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In this course, author Valerie Sutton shows smart ways to set up a foundation for negotiating your salary, discuss your strengths, and follow up to achieve agreement. Discover how to research the salary range for the position you're applying for, put it in the context of your salary history, and make a persuasive request. Whether you're at your current job or making a leap to the next, this course will help compare your expectations and performance with others, and negotiate for not only the best take-home pay, but also a combination of benefits, such as vacation days and flextime, that work for both you and your employer.
A negotiation story is the pitch that gives HR, the ability to offer you a better salary and or additional benefits. The story should illustrate the value and impact of your past accomplishments, the overall value you'll bring to the company, and your needs. Plan your story well beforehand, because you may not have the time to gather your thoughts once you're in the middle of negotiations. Remember to tailor the language of your story to your industry and role.
Start by focusing on the places, where you exceed expectations. These will be the leverage points for your story. You'll lead the conversation with these points. As you describe the areas where you exceed expectations, you'll want to ask for the things you identified in your worksheet. You want to tie your strengths to your priorities as it gives HR a compelling reason to meet your needs. For example, I could start out the conversation by highlighting my strengths.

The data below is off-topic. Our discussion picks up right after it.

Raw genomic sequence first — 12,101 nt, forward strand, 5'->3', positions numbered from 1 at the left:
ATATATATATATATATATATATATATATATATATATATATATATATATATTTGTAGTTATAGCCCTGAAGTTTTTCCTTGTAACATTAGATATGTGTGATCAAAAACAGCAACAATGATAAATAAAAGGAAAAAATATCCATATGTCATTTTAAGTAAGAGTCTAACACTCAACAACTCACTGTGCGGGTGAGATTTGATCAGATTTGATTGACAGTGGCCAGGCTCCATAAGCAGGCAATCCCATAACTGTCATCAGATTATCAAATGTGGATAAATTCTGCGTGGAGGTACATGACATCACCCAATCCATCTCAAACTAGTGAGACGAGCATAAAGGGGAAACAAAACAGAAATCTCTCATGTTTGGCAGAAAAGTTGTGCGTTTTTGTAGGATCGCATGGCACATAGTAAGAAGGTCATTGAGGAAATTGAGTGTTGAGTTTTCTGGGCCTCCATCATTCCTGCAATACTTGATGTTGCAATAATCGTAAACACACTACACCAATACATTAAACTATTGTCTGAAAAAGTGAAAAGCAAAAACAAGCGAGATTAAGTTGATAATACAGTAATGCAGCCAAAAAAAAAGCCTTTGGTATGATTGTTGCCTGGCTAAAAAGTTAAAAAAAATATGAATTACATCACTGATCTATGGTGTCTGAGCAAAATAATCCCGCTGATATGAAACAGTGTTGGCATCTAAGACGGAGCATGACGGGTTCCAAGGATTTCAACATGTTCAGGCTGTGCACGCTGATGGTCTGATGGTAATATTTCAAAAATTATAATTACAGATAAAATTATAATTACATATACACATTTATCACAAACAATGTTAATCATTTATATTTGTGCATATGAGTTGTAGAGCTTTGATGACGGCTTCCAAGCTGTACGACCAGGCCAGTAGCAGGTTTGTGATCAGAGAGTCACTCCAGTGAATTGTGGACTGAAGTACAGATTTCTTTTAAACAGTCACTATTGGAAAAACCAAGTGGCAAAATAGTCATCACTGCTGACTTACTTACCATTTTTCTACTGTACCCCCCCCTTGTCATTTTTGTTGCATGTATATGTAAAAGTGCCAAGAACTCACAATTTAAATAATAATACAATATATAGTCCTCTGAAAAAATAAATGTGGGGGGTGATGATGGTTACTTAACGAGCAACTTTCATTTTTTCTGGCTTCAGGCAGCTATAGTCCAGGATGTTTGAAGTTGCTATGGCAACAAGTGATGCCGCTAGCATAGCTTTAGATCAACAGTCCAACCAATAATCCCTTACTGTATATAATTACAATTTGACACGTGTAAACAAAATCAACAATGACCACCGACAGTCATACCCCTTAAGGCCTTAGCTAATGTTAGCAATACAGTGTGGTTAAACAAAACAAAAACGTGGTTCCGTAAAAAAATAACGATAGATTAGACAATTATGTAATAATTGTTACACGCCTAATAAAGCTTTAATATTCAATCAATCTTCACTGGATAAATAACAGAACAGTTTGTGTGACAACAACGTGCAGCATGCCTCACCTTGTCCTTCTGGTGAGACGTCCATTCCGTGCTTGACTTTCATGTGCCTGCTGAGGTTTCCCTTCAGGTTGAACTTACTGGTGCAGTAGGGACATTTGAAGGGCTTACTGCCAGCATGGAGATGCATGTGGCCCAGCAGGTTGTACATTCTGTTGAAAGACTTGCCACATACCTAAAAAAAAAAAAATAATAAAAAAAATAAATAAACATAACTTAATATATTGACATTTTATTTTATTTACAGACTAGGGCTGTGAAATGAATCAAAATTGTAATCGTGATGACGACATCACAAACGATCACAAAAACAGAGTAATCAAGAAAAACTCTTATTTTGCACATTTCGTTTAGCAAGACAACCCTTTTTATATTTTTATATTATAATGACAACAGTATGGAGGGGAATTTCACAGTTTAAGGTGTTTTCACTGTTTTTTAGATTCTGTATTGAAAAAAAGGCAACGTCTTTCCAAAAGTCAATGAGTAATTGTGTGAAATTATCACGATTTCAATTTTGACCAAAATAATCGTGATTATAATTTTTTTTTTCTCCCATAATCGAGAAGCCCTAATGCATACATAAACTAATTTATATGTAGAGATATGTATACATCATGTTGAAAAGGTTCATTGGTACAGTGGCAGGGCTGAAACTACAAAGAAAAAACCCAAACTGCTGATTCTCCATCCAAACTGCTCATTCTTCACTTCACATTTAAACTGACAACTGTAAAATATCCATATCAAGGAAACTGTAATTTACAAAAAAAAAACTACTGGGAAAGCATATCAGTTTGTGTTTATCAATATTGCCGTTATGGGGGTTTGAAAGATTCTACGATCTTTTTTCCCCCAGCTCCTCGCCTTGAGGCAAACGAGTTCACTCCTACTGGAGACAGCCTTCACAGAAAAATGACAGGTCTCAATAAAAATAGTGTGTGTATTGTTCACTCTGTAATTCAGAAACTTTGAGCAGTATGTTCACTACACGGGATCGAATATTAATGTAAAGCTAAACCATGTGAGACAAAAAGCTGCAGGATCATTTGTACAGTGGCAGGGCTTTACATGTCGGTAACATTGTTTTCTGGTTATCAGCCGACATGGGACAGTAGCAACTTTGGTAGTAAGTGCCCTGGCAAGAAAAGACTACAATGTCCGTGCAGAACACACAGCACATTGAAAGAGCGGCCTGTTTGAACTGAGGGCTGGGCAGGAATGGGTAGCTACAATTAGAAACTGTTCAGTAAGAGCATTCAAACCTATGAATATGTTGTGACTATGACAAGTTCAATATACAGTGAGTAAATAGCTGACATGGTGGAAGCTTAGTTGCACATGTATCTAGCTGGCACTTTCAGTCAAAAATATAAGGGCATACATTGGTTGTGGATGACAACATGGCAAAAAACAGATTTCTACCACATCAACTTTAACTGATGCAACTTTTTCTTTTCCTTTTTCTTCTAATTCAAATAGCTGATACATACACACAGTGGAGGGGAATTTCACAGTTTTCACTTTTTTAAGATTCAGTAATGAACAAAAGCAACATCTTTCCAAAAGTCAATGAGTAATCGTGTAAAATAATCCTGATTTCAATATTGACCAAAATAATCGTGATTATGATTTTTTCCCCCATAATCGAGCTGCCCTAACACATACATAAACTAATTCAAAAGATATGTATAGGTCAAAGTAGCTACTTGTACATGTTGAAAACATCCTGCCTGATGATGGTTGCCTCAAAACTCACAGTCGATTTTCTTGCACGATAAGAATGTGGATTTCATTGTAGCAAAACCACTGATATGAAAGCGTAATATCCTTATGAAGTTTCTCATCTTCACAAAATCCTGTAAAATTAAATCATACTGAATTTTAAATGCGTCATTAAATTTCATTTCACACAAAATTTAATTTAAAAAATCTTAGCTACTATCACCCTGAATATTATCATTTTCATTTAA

I'm really excited about this offer and the ability to contribute to the organization. I'm bringing five years of experience and my professional network. To really solidify me comimg to the organization, I'd like to see the salary going to 75,000. Also, in my previous company, I had four weeks of vacation, which is important for me as my family lives out of state. If we can come to terms on these two issues, I could accept the position today. It's important to rehearse your story, so that you're at your best in the conversation.
Find a friend or contact in the industry and have them play the part of the employer. Once you have it down, you'll be able to go into the negotiations more confidently.
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